Freud’s concept of projection is now part of the everyday English language. The average person is somewhat aware that everyone projects to some extent.
One way of understanding this phenomenon is to take the word project literally and see an imaginary movie projector inside a person’s personality. The inner phenomenon of the person can be seen as the film, and other people can be seen as the movie screen. People project their inner lives onto others and then perceive their projection, as opposed to seeing others as they in fact are!
We can see the re-creation of one’s family everywhere with the theory of projection. People project their family experiences onto others who may be nothing like their family members. The person doing the projecting then responds to this distorted view of others, and believes his perception is accurate.
We can see this activity of projection all around us. A person who chronically lies believes that everyone is a lousy liar (a harmonious rationalization for the habit). A gay man may believe that all straight men are bisexual. A person with racist beliefs may believe that everyone is racist. A religious person may believe that the most convinced atheist is really unconsciously a believer in God. A young, idealistic youth may believe that everyone is good, and there is no real evil in the world. And so on.
Jean-Pierre deCaussade tells us that whatever happens to us is the best thing that could happen. Using his cognitive belief, we can put on the conceptual eyeglasses of projection and use virtually any negative action by another person to our benefit! Putting on projection eyeglasses can help us understand the inner workings of the other person and, as a result, help us effectively interact with this person. We can turn a negative experience—such as a person projecting a false image onto ourselves—into a deeper understanding of that person. Making a habit of understanding people through understanding their projections can lead us to a deeper understanding of human nature in general. This can be called wisdom.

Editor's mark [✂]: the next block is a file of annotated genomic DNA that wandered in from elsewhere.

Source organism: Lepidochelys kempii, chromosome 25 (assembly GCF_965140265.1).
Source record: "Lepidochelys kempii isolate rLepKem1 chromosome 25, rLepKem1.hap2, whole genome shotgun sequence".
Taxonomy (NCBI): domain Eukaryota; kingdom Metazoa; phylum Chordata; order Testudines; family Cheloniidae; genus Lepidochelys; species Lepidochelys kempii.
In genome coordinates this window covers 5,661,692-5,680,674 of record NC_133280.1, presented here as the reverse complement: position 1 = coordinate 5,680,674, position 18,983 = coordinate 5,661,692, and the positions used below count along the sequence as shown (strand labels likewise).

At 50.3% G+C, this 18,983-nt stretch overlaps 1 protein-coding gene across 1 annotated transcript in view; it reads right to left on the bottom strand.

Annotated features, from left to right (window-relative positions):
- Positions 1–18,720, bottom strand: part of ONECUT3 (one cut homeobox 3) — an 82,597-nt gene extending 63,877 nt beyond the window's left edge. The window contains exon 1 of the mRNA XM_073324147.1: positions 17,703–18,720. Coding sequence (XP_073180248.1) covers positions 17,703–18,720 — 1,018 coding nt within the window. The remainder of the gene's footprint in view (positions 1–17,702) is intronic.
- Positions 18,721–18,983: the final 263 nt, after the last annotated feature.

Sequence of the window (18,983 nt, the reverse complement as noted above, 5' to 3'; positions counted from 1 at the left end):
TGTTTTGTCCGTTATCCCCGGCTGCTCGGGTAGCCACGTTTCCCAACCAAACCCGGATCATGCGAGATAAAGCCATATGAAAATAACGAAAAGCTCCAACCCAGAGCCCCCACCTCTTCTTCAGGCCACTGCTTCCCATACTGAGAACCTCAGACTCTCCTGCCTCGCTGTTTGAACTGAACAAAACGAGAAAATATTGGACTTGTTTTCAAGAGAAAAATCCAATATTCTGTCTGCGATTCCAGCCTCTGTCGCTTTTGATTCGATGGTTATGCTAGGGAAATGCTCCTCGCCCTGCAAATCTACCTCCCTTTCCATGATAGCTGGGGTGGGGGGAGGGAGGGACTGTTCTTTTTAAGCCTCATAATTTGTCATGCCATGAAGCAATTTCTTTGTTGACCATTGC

When someone treats you, for no rational reason, as if you had a negative personality characteristic, you can ask yourself this question: “What does this projection tell me about what is going on, even unconsciously, with this person? Is his denigration of me a projection of his internal self-contempt?”
Also, à la deCaussade, we can use this negative experience as a tool to work on developing virtues in ourselves, virtues such as patience, understanding, loving one’s enemy, and forgiveness.
The blank screen
With the conceptual tool of projection, we can see the wisdom of the therapist being a blank screen. By encouraging clients to project whatever they want onto the therapist, the therapist can better understand what is going on inside her clients. Since the therapist is a blank screen, virtually everything the client says reveals what is going on within him. Virtually nothing is caused by the therapist.
This process can also help the therapist develop a virtue— professionalism. The therapist can gradually learn to use negative responses of the client as a therapeutic tool and not take them personally.
 See pp. 201-211 in Foundartions, by RG Martin for discussions of deCaussade’s ideas.